Mallorca: Fastest Known Time on GR221

Shooting for a Sub 24-Hour Traverse

“I’m like millions of other athletes on Strava. I live in London and work in an office. If I can get 20 meters of elevation gain in a lunchtime run, I’m lucky,” says James Poole. “I’m not Kilian Jornet dashing out the back door to dance across the Norwegian sky. But I do like to push my limits.” His love of running has driven him to compete in some of the biggest races in the world like UTMB and Trans Gran Canaria. But he also relishes in testing himself with special projects outside the arena of racing. “I ran Mallorca’s GR221 dry stone trail in three days during December. That planted the seed to attempt to run the length of the island in under 24 hours.” Every athlete has an edge. Poole does too, and he set out on this adventure to once again push past it and see what he found on the other side.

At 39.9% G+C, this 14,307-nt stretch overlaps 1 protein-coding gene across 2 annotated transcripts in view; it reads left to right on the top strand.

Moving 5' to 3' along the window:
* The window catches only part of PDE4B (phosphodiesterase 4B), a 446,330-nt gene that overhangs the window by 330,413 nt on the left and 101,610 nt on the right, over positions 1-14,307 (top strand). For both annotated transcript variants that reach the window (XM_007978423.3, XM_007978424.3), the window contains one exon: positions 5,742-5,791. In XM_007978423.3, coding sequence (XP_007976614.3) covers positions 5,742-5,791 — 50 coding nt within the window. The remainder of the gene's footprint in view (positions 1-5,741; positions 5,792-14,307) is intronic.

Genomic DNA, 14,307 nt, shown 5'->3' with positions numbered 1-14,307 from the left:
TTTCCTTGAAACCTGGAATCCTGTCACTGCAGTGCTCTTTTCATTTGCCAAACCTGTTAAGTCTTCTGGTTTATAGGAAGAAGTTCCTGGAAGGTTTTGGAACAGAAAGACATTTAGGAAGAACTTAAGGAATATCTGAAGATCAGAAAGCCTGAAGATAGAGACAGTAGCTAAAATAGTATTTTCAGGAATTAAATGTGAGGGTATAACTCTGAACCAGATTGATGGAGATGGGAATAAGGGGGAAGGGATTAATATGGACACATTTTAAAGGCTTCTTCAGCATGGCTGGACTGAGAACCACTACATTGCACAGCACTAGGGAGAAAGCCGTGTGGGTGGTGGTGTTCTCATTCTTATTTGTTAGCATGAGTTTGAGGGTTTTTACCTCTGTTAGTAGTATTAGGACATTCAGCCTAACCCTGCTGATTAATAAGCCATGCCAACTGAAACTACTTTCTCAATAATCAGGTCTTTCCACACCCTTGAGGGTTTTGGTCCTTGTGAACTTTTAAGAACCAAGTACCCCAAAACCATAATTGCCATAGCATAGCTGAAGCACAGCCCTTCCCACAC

Aim High

Unlike the French Alps or the Colorado Rockies, the GR221 path never climbs much above 1,000m (3,000ft), but the entire route has more than 6,000m (20,000ft) of vertical gain. It follows the coastline for large chunks, going up and over numerous, short, steep climbs and descents. “The important thing in any long run like this is to start easy. But of course easy is relative, and with the sun shining and fresh legs, I went out like a man with a mission.”

Running on the Moon